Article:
If you’re concerned about tariffs and the ongoing trade war with China, you’re not alone. Almost every U.S. OEM is feeling the same pressure, wondering if China is a viable manufacturing location for the future, while stressing over how to quickly select and qualify new suppliers in the U.S. and still get competitive pricing.
That’s where MaaS (Manufacturing-as-a-Service) solutions seem like the ideal alternative.
The trade war between the U.S. and China doesn’t look like it’s ending anytime soon. And this is just the latest of several trends that point toward regionalized manufacturing, if not toward a ‘Made in America’ strategy.
Other trends pushing OEMs away from China include the rising cost of manufacturing labor there, the ever-present risk to intellectual property, the desire for shorter supply chains with greater agility, and the need to connect innovation to volume production as seamlessly as possible. In short, OEMs need shorter time to market combined with the agility of a dynamic sourcing strategy that can adjust to any political or economic shift quickly and simply.
So, what is MaaS, and why is it so relevant right now?
We know MaaS is good for U.S. manufacturers, but why is it so relevant right now, and where does the real value come from for the OEM looking to move from a China-dominant supply chain?
Agility has been a buzzword used by EMS and OEM companies for the last year or two. Everyone is looking for a more agile solution, and just about every large EMS is professing to have the most agile offering, but is that true? Can a single vendor be truly agile?
The fact is an EMS is there to fill factories and turn a profit of the products they produce. This inevitably results in the need to fill vacant capacity, wherever it is. While in the past, lower utilization was in high labor cost regions like the U.S., it seems likely that the current climate will result in that vacant capacity, or white space, being more prevalent in China. Not ideal for OEMs wanting to balance their manufacturing geography by shifting some business out of China.
MaaS, by its very nature, is naturally agile. It provides access to underutilized capacity throughout the platform’s pre-vetted factory list. In the case of a company such as MacroFab, that’s more than 40 facilities in the U.S. and Mexico. Misha Govshteyn, CEO of MacroFab, estimates that in the U.S. there is up to 37 percent of capacity available and ready for business returning from China, or anywhere else for that matter.
Like many in the MaaS industry, MacroFab delivers the benefit of ‘Elastic Capacity’ to OEMs who want to fulfill variable production demand simply and quickly. Being able to ramp up or down quickly and painlessly is one of the compelling arguments for sources from multiple factories through a single portal.
The best of both worlds
There are basically two options open to OEMs wishing to move some or all their production from China to a new region. There is the old traditional route, of releasing a request to bid to several EMS providers, waiting for them to respond to that request, and then auditing the factories that seem most likely to fit the bill. Next comes the wait for detailed quotations and the pre-contract discussions, that can take weeks, and sometimes months, followed by some low volume build as the new vendor gets up to speed. A painless, laborious process, which feels far from agile.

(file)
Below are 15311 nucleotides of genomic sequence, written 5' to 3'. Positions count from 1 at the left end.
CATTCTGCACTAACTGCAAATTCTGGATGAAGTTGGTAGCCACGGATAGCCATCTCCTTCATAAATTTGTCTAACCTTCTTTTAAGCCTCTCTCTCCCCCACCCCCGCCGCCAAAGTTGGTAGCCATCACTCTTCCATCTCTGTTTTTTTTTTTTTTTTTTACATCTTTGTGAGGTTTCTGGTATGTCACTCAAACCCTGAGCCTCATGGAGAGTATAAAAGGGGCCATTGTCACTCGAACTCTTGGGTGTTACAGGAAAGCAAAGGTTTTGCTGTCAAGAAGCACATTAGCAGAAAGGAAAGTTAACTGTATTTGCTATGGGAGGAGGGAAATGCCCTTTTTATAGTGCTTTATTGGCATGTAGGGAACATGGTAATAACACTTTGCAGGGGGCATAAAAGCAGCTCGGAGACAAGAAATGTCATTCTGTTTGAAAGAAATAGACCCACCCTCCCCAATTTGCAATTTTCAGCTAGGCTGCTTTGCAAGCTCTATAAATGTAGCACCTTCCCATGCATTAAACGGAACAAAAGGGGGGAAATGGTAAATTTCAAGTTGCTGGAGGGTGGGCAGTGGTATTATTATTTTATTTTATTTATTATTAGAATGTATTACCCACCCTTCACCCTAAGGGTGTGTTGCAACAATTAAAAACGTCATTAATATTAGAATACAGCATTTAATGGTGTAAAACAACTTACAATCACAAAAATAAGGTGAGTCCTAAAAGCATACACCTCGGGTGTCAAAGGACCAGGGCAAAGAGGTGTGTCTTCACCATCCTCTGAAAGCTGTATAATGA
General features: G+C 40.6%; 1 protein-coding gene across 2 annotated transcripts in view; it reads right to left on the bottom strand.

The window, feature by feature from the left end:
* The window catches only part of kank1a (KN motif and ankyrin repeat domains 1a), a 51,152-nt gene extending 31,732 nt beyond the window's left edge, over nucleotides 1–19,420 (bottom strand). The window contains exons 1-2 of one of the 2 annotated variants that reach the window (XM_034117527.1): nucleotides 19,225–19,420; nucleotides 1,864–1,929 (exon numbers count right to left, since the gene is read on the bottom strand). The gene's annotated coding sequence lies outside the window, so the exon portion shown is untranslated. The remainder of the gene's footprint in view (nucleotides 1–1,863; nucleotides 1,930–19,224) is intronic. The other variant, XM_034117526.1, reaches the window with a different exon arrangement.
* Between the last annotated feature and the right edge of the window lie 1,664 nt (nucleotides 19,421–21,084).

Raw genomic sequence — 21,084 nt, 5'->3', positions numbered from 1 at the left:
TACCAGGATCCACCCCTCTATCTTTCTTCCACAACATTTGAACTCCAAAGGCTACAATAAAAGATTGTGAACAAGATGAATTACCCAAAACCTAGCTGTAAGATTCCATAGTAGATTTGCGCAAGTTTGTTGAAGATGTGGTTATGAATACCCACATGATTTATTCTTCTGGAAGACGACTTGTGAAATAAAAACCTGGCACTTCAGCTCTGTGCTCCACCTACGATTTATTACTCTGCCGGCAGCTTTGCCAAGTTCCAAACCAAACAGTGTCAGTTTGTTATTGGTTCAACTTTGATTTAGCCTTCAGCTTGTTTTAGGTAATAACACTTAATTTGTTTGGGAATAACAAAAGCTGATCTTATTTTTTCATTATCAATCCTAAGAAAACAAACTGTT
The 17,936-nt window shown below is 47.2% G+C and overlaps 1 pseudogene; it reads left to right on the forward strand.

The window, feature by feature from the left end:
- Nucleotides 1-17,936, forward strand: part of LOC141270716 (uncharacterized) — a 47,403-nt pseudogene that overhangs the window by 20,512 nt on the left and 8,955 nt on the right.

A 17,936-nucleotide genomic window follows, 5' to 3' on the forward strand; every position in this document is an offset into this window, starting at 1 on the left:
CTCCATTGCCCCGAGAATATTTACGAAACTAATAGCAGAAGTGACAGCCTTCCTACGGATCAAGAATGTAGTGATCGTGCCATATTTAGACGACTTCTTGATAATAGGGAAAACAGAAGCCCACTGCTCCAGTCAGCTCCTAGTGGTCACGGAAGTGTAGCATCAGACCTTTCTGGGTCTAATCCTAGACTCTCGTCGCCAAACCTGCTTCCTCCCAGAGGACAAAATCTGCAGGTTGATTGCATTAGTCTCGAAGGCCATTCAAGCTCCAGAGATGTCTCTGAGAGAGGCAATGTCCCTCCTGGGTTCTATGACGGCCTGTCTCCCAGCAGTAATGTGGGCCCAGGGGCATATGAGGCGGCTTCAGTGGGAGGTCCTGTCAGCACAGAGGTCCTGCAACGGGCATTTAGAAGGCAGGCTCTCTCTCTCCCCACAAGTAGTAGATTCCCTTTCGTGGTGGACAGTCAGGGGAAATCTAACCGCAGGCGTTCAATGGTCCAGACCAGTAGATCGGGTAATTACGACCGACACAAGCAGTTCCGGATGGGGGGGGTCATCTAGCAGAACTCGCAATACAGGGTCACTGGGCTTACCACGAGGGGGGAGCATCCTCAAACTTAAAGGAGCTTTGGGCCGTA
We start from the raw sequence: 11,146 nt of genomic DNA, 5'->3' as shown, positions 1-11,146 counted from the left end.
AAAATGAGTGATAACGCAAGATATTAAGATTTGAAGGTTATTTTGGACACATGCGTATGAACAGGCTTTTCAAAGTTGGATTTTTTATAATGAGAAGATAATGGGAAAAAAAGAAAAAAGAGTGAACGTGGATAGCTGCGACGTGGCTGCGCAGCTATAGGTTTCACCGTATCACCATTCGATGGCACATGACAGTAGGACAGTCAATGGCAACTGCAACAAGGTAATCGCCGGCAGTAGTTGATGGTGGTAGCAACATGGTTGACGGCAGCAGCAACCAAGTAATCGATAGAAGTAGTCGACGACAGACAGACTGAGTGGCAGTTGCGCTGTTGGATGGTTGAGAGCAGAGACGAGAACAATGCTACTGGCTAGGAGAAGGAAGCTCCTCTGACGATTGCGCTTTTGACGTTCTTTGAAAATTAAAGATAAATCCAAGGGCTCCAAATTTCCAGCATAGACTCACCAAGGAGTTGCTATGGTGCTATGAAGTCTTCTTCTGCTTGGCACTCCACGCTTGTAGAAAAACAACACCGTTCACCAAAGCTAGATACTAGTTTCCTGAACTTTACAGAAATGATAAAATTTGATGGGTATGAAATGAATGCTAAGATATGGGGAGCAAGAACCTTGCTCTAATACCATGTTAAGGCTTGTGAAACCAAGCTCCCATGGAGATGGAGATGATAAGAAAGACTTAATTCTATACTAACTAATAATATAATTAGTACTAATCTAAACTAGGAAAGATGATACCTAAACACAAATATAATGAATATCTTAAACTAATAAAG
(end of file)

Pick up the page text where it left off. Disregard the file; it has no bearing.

The alternative process, in the new digital-first world of MaaS, is quite different. The OEM either hands over their package to one of the trained team members, who loads it onto the platform and expedites the best price and delivery solution. The more tech savvy buyer, can load the bill off materials (BOM) and computer aided design (CAD) files themselves and see prices within hours, and in some case instantly.
Safe in the knowledge that the factories have already been pre-vetted and approved, the buyer can then manipulate volumes and prices to achieve the ideal outcome and place orders seamlessly online. Some MaaS providers offer their own guarantee, giving the buyer, the proverbial “single point of contact”, or “single throat to choke”, should anything shift from the original parameters.
These online MaaS platforms also deliver unrivalled levels of data and visibility into both manufacturing progress and the supply chain. Tools for the buyer as well as tools for collaboration with engineers and other members of the team, make control of outsourced production simpler and more intuitive that ever before. No more wading through complex reports full of smoke and mirrors at quarterly business reviews, just simple intuitive dashboards available 24/7.
Now’s the time
Now is the ideal time for OEMs to re-evaluate their manufacturing geography because it makes good business sense. What’s more, now is the ideal time to embrace MaaS platforms that deliver on the agility and performance promised, and thus far not delivered, by traditional EMS players.